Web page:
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Author Topic: Fire Dart stand-offs  (Read 1598 times)
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Flying Fish
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« on: January 21, 2013, 09:30 AM »

Got an original Fire Dart off eBay, for a very low price. It came without stand-offs, and according to the manual, stand-offs were 'optional' in those days. The sail has two small fabric loops sewn in, right where you would expect the stand-offs to be attached to the sail.

Does anyone know what Fire Dart stand-offs looked like? Especially how they were attached to those fabric loops? Of course, I can conjure up something myself, but would prefer to make them as close to 'original' as possible.
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thief
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« Reply #1 on: January 21, 2013, 09:43 AM »

they were attached to the loops with an arrow nock....

there would be a small arrow nock on the skin end of the standoff and the loop would be between the points.....then..tension would hold it in but i also saw people take small zip ties and put that through the loop and around the nock for security.....
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Kites kayaks & corgis again!!!
Flying Fish
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« Reply #2 on: January 21, 2013, 09:46 AM »

Thanks Rob! That does make sense. I assume a standard spar grabber at the other end?
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thief
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« Reply #3 on: January 21, 2013, 10:35 AM »

the Dart that i had in my hands had rubber tubing ~1.5" long that had a hole through it for the spreader and then the standoff with a rubber end cap fit into the open end of the tubing.....
older skool!!!!

skb: I had seen those nocks and thought that was just from hard use Wink
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Allen Carter
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« Reply #4 on: January 21, 2013, 10:37 AM »

It's more of a challenge without them. Especially near the edge of the window. Fun challenge, though. Makes you appreciate more modern kites.  Smiley
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Allen, AKA kitehead
Flying Fish
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« Reply #5 on: January 21, 2013, 10:48 AM »

I'm definitely going to fly it without and with stand-offs, just to see how it behaves under both conditions.

Thanks for your help, guys!
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Allen Carter
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« Reply #6 on: January 21, 2013, 11:01 AM »

Getting out of a tight spin with your dignity intact is another test of a whiskerless kite (or maybe just the pilot).

I have a beautiful 3/4 dart that I'm feeling a hankering to fly now...  Cool
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Allen, AKA kitehead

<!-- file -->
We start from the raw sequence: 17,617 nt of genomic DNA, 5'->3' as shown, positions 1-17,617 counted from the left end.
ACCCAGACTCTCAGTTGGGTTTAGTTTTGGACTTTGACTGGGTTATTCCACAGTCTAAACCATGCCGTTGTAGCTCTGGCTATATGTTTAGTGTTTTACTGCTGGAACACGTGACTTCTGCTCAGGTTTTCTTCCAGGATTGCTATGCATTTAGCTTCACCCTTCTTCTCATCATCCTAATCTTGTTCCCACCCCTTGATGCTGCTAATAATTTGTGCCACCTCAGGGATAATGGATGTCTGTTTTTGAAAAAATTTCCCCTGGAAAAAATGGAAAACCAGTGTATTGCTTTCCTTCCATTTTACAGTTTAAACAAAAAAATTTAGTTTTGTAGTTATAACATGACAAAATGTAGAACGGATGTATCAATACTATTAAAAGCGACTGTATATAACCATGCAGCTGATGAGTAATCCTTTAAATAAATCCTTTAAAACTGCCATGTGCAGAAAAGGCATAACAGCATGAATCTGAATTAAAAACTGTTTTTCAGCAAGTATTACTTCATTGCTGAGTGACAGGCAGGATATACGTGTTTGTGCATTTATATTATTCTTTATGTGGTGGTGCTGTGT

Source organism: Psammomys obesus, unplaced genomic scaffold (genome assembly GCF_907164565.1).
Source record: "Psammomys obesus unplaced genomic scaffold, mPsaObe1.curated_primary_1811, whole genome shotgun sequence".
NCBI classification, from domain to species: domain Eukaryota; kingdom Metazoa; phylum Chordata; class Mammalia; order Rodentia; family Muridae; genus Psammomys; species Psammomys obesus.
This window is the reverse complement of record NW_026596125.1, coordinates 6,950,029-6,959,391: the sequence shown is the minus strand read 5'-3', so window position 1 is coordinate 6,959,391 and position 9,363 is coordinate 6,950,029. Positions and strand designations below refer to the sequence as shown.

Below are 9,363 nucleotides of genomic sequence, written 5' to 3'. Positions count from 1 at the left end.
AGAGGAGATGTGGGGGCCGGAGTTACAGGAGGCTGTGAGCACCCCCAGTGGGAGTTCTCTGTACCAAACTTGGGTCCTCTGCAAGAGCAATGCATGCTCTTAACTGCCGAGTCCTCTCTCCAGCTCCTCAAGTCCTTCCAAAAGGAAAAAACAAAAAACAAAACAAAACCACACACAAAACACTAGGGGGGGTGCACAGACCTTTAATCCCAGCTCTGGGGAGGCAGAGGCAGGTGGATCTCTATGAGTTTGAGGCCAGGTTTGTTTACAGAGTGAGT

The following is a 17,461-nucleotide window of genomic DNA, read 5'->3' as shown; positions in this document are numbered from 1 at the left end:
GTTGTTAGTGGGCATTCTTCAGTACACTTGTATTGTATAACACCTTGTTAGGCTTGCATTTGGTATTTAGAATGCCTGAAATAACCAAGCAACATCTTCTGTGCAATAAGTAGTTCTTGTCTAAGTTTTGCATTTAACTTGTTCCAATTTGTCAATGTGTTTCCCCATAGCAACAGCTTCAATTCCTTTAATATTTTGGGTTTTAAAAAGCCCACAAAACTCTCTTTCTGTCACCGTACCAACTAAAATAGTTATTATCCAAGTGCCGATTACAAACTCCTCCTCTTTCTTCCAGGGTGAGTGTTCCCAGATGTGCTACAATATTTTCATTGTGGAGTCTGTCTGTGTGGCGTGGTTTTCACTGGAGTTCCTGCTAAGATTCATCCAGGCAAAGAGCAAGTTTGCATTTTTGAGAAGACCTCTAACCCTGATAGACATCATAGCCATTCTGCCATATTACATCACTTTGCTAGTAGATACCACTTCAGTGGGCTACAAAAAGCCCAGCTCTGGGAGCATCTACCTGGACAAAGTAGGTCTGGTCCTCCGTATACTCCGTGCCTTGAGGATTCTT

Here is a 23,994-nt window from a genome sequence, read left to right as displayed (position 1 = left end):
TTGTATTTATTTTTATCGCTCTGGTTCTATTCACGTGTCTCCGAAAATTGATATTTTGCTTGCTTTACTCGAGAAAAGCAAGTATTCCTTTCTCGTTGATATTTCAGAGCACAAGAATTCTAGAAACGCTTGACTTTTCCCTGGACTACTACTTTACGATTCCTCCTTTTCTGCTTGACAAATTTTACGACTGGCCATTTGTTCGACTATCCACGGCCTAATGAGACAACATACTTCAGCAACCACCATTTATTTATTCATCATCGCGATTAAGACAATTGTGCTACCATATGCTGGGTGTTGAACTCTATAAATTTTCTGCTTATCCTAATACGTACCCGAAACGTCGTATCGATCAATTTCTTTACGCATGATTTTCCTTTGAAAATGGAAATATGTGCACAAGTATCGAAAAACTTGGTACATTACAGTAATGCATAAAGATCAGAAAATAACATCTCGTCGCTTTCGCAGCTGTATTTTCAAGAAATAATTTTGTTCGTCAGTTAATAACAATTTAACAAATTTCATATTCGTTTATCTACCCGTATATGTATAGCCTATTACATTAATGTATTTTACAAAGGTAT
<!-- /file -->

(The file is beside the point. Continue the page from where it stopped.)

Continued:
Wayner
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« Reply #7 on: January 21, 2013, 03:30 PM »

Getting out of a tight spin with your dignity intact is another test of a whiskerless kite (or maybe just the pilot).


 Cheesy  Cheesy  Cheesy  Cheesy  Cheesy  Cheesy

I remember those flying days and a good skill test for the "modern" pilot.
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Flying Fish
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« Reply #8 on: January 22, 2013, 12:01 AM »

Even with stand-offs, a Fire Dart seems to have a pretty flat sail. Does anyone know the length of the stand-offs? Are they meant to be straight from sail to spreader or bent?
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Doug S
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« Reply #9 on: January 22, 2013, 07:51 AM »

I have a Fire Dart from 1990.  If you can want until later today, I will measure the standoffs for you when I get home from work.

Doug
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Flying Fish
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« Reply #10 on: January 22, 2013, 07:54 AM »

Please Doug! No rush whatsoever; when you have time!
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kiteking
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« Reply #11 on: January 22, 2013, 11:05 AM »

Sorry I missed this post earlier, been trying to organize new laptop with files from 2 other machines and 3 different backup drives

From the data base:

Fire Dart
WINGS Materials SPINE  Material LWRSP Material UPSP Material STANDOFF Material

 62.5   .298FG    36.5   .317FG    32.5   .298FG   22.0  .298FG    5.25        3/32FGR
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"Wind to your back, Kite in the sky."

MikeM
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#518  -    #110883 -

whitebirdlover
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« Reply #12 on: January 22, 2013, 03:08 PM »

She looks like a beauty Lex! I like the red and black scheme...
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Anthony
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« Reply #13 on: January 23, 2013, 12:11 AM »

Thanks kiteking!

Anthony, how did you know my Fire Dart is red-and-black? It is, and it looks striking in this colour combo, but I don't remember mentioning it anywhere (or am I going senile now?)
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Doug S
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« Reply #14 on: January 23, 2013, 08:47 AM »

I measured the Fire Dart Standoffs, which were 5 5/8 inches from the end of the end cap to the valley in the arrow nock.  I will post pictures later.

Doug
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